Glaciated pavement in the Inman River
|Native name||Moo-oola; Moogoora|
|Source||Mount Lofty Range|
|⁃ location||Bald Hills|
|⁃ elevation||137 m (449 ft)|
|0 m (0 ft)|
|Length||26 km (16 mi)|
Course and features
The Inman River rises on the eastern slopes of the Mount Lofty Range and its headwaters drain the Inman Valley as the river flows southeast towards its mouth emptying into Encounter Bay on the southern side of Victor Harbor. The river descends 142 metres (466 ft) over its 26-kilometre (16 mi) course.
The Inman River was named through association with Inspector Henry Inman, founder and first commander of the South Australia Police, who pursued two allegedly escaped convicts there in August 1838. Two indigenous names are recorded for the river: Moo-oola and Moogoora. The mouth was called Mugurank, meaning 'place of hammerstones'.
Selwyn Rock, named after Alfred Richard Cecil Selwyn who first discovered it in 1859, is a glaciated pavement in the bed of the river near the settlement of Inman Valley which clearly shows evidence of Glacial striation.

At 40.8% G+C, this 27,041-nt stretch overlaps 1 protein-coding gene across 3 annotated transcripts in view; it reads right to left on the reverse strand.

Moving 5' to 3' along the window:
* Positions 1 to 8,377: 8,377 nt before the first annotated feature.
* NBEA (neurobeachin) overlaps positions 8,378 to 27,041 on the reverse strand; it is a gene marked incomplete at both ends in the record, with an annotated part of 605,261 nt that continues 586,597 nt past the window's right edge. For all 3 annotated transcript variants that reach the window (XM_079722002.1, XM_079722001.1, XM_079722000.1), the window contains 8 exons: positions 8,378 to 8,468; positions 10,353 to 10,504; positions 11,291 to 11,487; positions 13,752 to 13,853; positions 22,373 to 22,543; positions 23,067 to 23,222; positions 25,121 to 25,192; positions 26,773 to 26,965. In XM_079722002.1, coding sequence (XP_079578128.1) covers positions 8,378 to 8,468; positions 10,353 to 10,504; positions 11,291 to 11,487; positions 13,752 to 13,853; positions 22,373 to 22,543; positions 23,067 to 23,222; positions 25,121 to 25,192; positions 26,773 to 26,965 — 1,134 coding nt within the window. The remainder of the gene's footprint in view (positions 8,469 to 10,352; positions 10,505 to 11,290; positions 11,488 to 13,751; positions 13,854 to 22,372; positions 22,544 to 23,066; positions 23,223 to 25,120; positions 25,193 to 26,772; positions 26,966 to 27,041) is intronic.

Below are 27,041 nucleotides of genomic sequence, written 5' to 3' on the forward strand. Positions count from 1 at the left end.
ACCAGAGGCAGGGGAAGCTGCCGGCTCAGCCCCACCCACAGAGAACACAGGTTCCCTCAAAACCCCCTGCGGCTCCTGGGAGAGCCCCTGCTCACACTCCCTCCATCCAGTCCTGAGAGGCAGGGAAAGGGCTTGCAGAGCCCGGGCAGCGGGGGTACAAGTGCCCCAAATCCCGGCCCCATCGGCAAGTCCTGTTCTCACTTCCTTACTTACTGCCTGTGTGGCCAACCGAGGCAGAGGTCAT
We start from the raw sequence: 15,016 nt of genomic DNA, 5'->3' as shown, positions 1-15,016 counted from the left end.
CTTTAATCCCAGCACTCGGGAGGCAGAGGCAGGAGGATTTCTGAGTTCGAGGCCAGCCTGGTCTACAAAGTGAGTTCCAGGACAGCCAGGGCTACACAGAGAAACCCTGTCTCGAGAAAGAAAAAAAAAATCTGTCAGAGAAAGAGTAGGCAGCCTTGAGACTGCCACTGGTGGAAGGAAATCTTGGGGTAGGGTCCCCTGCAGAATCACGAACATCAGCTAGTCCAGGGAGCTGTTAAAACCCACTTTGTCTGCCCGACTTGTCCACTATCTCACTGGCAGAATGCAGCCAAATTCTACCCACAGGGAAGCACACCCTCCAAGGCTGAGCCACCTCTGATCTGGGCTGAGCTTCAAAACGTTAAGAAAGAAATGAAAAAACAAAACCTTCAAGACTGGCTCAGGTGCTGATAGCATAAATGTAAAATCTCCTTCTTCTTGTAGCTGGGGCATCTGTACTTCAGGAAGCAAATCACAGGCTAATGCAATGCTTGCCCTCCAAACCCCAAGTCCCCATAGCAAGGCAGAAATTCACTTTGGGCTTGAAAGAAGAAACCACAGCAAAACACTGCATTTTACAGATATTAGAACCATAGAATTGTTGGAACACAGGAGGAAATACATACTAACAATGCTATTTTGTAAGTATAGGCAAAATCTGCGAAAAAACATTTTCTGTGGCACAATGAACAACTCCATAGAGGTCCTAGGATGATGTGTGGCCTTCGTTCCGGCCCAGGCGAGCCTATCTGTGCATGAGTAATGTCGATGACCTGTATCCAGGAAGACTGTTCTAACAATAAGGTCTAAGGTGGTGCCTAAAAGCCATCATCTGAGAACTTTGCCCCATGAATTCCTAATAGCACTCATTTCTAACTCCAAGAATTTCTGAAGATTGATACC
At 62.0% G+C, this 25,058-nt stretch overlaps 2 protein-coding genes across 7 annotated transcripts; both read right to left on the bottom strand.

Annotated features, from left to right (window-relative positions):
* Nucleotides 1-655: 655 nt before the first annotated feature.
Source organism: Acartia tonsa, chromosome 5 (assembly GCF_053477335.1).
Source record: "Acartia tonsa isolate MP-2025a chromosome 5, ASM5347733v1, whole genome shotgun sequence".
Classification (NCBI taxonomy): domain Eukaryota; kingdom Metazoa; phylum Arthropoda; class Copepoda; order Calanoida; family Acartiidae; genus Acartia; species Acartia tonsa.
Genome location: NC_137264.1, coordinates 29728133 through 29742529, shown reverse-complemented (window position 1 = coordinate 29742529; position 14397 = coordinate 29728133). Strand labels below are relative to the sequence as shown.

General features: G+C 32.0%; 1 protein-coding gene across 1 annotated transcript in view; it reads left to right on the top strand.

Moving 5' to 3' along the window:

- Slee, Max (2010). Inman: first commander of the SA Police. Adelaide: Seaview Press. pp. 80–84.
- "Map of Inman River, SA". Bonzle Digital Atlas of Australia. Retrieved 25 March 2017.
- Cockburn, Rodney (1984). What’s in a Name?. Adelaide: Ferguson Publications. p. 106.
- Cooper, H. M. (1952). Australian Aboriginal Words. Adelaide: South Australian Museum.
- Manning, Geoffrey H. (1990). Manning’s Place Names of South Australia. Adelaide: G. H. Manning. p. 95.
|This article a river in South Australia is a stub. You can help Wikipedia by expanding it.|